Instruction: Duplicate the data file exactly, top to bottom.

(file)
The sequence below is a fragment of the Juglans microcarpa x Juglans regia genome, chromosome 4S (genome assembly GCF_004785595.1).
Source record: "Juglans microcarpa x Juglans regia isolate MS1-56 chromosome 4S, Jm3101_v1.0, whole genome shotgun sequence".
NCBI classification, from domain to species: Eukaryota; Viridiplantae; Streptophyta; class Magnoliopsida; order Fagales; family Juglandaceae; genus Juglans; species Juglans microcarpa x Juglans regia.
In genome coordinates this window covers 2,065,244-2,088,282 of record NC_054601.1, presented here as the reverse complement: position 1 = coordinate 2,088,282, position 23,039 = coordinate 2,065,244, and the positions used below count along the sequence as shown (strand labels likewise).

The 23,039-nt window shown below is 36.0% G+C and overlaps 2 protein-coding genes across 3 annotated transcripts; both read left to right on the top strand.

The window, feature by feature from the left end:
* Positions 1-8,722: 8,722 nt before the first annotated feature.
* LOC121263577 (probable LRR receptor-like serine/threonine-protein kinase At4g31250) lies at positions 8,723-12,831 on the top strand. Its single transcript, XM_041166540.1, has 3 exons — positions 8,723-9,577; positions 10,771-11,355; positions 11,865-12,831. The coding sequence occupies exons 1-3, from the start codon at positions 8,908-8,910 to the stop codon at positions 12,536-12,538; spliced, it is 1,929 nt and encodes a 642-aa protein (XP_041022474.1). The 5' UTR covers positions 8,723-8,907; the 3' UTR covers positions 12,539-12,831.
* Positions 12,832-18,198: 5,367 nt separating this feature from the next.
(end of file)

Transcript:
The sequence below is a fragment of the Juglans microcarpa x Juglans regia genome, chromosome 4S (genome assembly GCF_004785595.1).
Source record: "Juglans microcarpa x Juglans regia isolate MS1-56 chromosome 4S, Jm3101_v1.0, whole genome shotgun sequence".
NCBI classification, from domain to species: Eukaryota; Viridiplantae; Streptophyta; class Magnoliopsida; order Fagales; family Juglandaceae; genus Juglans; species Juglans microcarpa x Juglans regia.
In genome coordinates this window covers 2,065,244-2,088,282 of record NC_054601.1, presented here as the reverse complement: position 1 = coordinate 2,088,282, position 23,039 = coordinate 2,065,244, and the positions used below count along the sequence as shown (strand labels likewise).

The 23,039-nt window shown below is 36.0% G+C and overlaps 2 protein-coding genes across 3 annotated transcripts; both read left to right on the top strand.

The window, feature by feature from the left end:
* Positions 1-8,722: 8,722 nt before the first annotated feature.
* LOC121263577 (probable LRR receptor-like serine/threonine-protein kinase At4g31250) lies at positions 8,723-12,831 on the top strand. Its single transcript, XM_041166540.1, has 3 exons — positions 8,723-9,577; positions 10,771-11,355; positions 11,865-12,831. The coding sequence occupies exons 1-3, from the start codon at positions 8,908-8,910 to the stop codon at positions 12,536-12,538; spliced, it is 1,929 nt and encodes a 642-aa protein (XP_041022474.1). The 5' UTR covers positions 8,723-8,907; the 3' UTR covers positions 12,539-12,831.
* Positions 12,832-18,198: 5,367 nt separating this feature from the next.